Colts start fast, finish strong enough in upset of Packers

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GREEN BAY, WI - NOVEMBER 06: Andrew Luck #12 of the Indianapolis Colts throws a pass in the fourth quarter against the Green Bay Packers at Lambeau Field on November 6, 2016 in Green Bay, Wisconsin. (Photo by Dylan Buell/Getty Images)

INDIANAPOLIS, Ind. – Here is what caught our eye in the Indianapolis Colts’ 31-26 upset of the Green Bay Packers Sunday at Lambeau Field. Besides the upset of the Packers at Lambeau field on the heels of arguably their worst game of the season, a 30-14 home loss to Kansas City, that is:

First 5 minutes, last 5 minutes: Chuck Pagano preached and preached. Win the first 5 minutes of the game. Win the final 5 minutes of the game. Done and done.

The first 5 minutes began with Jordan Todman’s 99-yard touchdown on the game’s opening kickoff. The final 5 minutes actually were the final 3 minutes, 29 seconds. After the Packers sliced what once was a 31-13 deficit to 31-26 on Aaron Rodgers’ 3-yard touchdown pass to Randall Cobb, everything fell on Andrew Luck and the offense to seal the deal.

With the sellout crowd at Lambeau Field sensing a dramatic comeback and Colts fans having flashbacks to Indy blowing a late 14-point lead in an overtime loss at Houston, Luck delivered. On third-and-10, he shook off the sack attempt of a blitzing Ha Ha Clinton-Dix and delivered a 20-yard completion to Jack Doyle. On third-and-2 at the 2-minute warning, he stood in the pocket and found T.Y. Hilton with a clinching 27-yarder.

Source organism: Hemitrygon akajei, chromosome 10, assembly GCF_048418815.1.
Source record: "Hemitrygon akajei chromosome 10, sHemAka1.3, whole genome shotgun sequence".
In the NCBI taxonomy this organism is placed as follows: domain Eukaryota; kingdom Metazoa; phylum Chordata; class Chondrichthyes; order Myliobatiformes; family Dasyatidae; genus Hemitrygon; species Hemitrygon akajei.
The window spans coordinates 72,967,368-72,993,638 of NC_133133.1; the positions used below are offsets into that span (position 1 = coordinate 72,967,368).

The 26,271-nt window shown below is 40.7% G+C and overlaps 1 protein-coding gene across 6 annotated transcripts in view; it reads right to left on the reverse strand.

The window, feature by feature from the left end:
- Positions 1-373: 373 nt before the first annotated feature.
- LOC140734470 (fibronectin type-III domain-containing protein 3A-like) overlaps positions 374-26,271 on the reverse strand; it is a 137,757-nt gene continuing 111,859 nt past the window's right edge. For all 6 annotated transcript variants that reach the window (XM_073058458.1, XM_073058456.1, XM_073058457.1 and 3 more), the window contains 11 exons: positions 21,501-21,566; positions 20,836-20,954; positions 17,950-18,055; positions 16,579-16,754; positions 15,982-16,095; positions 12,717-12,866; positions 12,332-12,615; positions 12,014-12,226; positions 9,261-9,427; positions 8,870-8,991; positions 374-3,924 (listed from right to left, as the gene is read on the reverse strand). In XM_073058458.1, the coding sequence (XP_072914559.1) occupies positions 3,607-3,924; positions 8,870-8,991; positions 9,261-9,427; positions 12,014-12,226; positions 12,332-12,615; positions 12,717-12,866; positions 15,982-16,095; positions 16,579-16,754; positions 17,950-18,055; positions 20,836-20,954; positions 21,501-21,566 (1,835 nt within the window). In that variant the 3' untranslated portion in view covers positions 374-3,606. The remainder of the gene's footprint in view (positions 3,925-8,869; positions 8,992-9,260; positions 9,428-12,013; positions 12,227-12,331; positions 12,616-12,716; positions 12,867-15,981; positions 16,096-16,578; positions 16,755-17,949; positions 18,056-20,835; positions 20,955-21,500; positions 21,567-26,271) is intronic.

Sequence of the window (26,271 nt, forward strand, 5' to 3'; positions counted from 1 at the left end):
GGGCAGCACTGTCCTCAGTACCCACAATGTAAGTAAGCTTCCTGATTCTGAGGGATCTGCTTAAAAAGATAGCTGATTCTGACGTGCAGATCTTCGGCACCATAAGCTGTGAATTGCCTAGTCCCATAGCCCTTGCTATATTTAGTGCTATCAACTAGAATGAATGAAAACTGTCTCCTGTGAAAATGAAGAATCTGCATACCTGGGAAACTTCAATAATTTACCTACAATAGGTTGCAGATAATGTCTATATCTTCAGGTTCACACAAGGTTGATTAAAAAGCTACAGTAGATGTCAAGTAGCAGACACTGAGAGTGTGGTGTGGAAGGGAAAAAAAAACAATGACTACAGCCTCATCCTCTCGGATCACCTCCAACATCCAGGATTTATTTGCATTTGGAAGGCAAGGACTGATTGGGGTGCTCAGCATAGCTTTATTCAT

All that was left was for Luck to take three knees and deliver the Colts’ first win at Lambeau Field since 1988.

It was a herky-jerky game for the offense, but again, it made enough plays. It finished with 355 total yards as Luck passed for 281 yards with one touchdown and two early interceptions. Frank Gore rushed 19 times for 60 yards and a pair of touchdowns.

Luck made full use of his weapons, hooking up with nine different receivers and converting 7-of-14 third-down situations. Hilton bounced back from his one-catch game against Kansas City with six catches for 82 yards, both team highs. Doyle had five catches for 61 yards and Donte Moncrief three for 55.

Speaking of the first-5, last-5 sermon, let’s not forget the final 5-plus minutes of the second quarter. Luck directed a mammoth 15-play, 96-yard drive. It included three third-down conversions – Luck’s 13-yard completion to Moncrief, a 7-yard run by Robert Turbin, Luck’s 7-yard run – and ended with Luck’s 8-yard TD to Moncrief. The Colts led 24-10 at the half.

The offense also mounted 71- and 62-yard touchdown drives.

“We needed this win,’’ Luck said. “We needed it for ourselves, in a bad way.’’

Solid D, until . . . Green Bay’s frantic closing kick will skew the otherwise yeoman’s job done by coordinator Ted Monachino’s defense. Yes, it gave up 405 total yards – that’s an average day at the office, by the way – including 297 yards and three TDs to Rodgers. Two of the TD passes came during a 4-minute, 11-second span late in the fourth quarter, and had the overworked Colts on their heels.

However, let’s give props where they’re due.